Disruptions due to COVID-19 outbreaks at large meatpacking facilities is increasing demand for smaller outfits in eastern North Carolina, but local suppliers say they are limited by production capacity, storage and the time it takes to their raise animals.
Consumers started worrying about the meat they normally purchase from supermarkets as the pandemic spread. Beginning in April, traditional meat producers were faced with euthanizing millions of pigs and chickens because of outbreaks among processing plant workers. While President Trump signed an order under the Defense Production Act that kept processors open, staffing remains down because employees are out sick.
There also are safety worries because of reports that some sick workers are still on the job. The concerns have increased business for suppliers like Nooherooka Natural, a family owned and operated farm in Green County that raises and sells beef and heritages pigs.
“We have new customers and our older customers are buying much more than they did before,” owner Mary Betty Kearney said. The farm raises the animals and works with Piedmont Custom Meats to process the meat. Nooherooka markets and sells the meets at its location, online and at farmers markets.
“We’ve been in business 18 years. We’ve renewed a lot of people who purchased from us erratically years ago or who moved. It’s only recently that we’ve gotten new customers,” Kearny said. Along with concerns about the supermarket meat supply, Kearny attributes the uptick in business to the farm’s increasing social media presence which includes posting recipes.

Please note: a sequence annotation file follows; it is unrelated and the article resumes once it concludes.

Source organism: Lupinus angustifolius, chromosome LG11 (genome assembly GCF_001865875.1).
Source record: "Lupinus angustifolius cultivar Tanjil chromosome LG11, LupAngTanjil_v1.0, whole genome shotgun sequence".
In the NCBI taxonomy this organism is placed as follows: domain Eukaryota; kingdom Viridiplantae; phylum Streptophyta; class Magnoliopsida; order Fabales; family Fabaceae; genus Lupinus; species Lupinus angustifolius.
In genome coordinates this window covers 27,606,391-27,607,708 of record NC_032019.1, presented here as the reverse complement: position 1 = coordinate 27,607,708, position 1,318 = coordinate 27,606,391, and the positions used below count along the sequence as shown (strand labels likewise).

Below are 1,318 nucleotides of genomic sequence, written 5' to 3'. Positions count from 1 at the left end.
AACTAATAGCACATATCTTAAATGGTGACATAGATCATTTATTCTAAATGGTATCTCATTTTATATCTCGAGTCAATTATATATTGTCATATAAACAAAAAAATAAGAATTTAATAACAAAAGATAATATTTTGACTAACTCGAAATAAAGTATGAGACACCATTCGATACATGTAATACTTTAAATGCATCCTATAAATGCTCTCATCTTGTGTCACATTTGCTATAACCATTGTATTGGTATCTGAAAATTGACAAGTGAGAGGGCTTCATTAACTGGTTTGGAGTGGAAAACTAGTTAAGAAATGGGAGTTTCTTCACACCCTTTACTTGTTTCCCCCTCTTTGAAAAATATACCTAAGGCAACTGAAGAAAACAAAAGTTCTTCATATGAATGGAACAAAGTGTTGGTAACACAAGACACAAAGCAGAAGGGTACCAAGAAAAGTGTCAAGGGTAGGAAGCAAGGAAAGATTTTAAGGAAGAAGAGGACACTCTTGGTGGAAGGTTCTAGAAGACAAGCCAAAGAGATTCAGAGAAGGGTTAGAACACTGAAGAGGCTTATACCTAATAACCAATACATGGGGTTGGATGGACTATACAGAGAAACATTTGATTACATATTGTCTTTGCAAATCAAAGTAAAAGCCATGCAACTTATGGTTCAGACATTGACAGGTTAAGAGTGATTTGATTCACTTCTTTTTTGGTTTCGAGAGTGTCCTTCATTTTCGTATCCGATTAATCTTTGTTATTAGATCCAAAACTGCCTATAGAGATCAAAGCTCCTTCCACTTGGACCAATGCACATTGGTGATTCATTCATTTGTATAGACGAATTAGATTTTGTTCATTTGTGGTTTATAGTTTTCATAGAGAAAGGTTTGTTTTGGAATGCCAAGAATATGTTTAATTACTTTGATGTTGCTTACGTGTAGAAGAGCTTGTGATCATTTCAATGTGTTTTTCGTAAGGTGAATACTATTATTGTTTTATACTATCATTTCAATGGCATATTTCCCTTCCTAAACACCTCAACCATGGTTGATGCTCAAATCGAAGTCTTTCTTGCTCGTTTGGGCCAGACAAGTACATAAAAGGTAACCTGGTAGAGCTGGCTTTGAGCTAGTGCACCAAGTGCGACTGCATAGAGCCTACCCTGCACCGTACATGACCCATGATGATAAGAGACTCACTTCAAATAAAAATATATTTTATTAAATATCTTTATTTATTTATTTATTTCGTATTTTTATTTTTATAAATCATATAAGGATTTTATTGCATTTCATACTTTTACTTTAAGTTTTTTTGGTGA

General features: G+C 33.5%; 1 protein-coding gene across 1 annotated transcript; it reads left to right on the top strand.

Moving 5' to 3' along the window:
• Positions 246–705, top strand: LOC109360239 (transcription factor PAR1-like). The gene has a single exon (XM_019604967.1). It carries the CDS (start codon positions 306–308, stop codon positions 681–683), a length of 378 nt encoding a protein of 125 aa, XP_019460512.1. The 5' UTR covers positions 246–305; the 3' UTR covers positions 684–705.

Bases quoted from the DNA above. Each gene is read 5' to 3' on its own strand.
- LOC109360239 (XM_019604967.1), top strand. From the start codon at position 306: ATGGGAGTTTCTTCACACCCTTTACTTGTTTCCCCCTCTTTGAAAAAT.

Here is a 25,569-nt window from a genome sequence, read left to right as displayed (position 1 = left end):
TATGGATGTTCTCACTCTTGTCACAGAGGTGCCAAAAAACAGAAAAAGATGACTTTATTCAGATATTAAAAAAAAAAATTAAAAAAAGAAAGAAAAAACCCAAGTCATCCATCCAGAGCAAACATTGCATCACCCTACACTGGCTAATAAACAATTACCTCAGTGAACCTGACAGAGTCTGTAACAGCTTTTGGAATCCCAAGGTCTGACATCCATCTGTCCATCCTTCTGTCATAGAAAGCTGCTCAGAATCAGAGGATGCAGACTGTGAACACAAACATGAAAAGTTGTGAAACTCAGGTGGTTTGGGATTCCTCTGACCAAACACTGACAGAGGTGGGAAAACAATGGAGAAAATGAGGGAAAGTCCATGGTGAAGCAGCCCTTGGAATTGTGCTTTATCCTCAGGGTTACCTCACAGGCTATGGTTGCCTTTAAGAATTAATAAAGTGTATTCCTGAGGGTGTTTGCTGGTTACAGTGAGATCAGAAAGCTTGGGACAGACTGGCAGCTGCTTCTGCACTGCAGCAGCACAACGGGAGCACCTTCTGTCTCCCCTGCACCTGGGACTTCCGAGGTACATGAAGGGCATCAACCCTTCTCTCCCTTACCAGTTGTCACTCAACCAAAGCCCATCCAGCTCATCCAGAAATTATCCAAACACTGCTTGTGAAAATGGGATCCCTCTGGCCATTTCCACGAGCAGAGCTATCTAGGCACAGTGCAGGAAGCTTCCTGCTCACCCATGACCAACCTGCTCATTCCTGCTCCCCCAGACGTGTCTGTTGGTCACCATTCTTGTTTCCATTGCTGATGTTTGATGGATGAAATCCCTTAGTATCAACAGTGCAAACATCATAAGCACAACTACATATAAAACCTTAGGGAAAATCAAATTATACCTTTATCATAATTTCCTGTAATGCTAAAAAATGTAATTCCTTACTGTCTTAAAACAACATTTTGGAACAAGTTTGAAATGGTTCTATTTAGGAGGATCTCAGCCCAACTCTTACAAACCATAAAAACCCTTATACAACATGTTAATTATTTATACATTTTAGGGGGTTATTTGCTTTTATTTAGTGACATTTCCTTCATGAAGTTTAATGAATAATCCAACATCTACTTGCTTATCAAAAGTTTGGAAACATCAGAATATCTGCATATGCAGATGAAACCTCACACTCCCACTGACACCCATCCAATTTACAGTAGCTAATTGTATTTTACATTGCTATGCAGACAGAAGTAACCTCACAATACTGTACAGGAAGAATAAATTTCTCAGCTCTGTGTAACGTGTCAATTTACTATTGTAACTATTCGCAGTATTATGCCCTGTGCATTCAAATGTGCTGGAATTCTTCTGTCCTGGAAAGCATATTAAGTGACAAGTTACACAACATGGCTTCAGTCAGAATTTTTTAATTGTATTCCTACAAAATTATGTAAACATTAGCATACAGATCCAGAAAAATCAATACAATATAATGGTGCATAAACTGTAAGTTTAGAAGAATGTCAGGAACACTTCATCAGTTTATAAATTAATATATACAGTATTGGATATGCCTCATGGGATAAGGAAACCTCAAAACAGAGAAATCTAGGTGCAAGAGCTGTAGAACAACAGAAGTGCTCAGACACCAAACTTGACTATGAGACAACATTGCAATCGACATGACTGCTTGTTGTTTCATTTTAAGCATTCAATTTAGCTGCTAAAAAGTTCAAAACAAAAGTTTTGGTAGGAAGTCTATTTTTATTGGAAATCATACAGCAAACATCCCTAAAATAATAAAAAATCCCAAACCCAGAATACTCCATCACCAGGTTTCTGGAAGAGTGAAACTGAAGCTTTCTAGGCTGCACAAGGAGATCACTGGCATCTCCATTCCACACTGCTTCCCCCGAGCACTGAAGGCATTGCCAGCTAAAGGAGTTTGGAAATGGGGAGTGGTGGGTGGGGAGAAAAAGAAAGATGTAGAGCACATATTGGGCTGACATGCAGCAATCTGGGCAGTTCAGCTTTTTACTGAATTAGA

“What we try to offer is a pack like the family pack because the meat goes a lot further and feeds a lot more,” she said. “You learn to prepare different ways, the different cuts of meat.
“People were not buying the high end as much as the staples, like ground beef,” she said.
People don’t have to hord meat or make dietary changes, but they will see a difference in supermarket meat case in the coming months, said Andy Burlingham, Pitt County Cooperative Extension livestock and agricultural agent.
“What’s going to happen is the selection of some cuts may become limited. Meat is always going to be in the case,” he said. “You may not be able to find a pack of four T-bone steaks every time you go, but there will be a selection of some sort there.”
Ground meat and sausages should remain plentiful, he said, but people can expect spotty shortages of bacon and certain cuts of pork chops and steak.
“It won’t be like the last couple of weeks where when you go to find toilet paper there’s no toilet paper there,” Burlingham said.
North Carolina producers haven’t had to euthanize animals, Burlingham said, but they are keeping fewer sows for breeding to reduce the number of piglets born.
On the poultry side, producers aren’t hatching as many chicks and are going longer periods of time before bringing in new flocks to raise.
“They’ve moved some birds around but I haven’t heard of anybody having to euthanize whole flocks of birds for that purpose in North Carolina. They might just have a little bit extra road time before reaching the processing plant,” Burlingham said.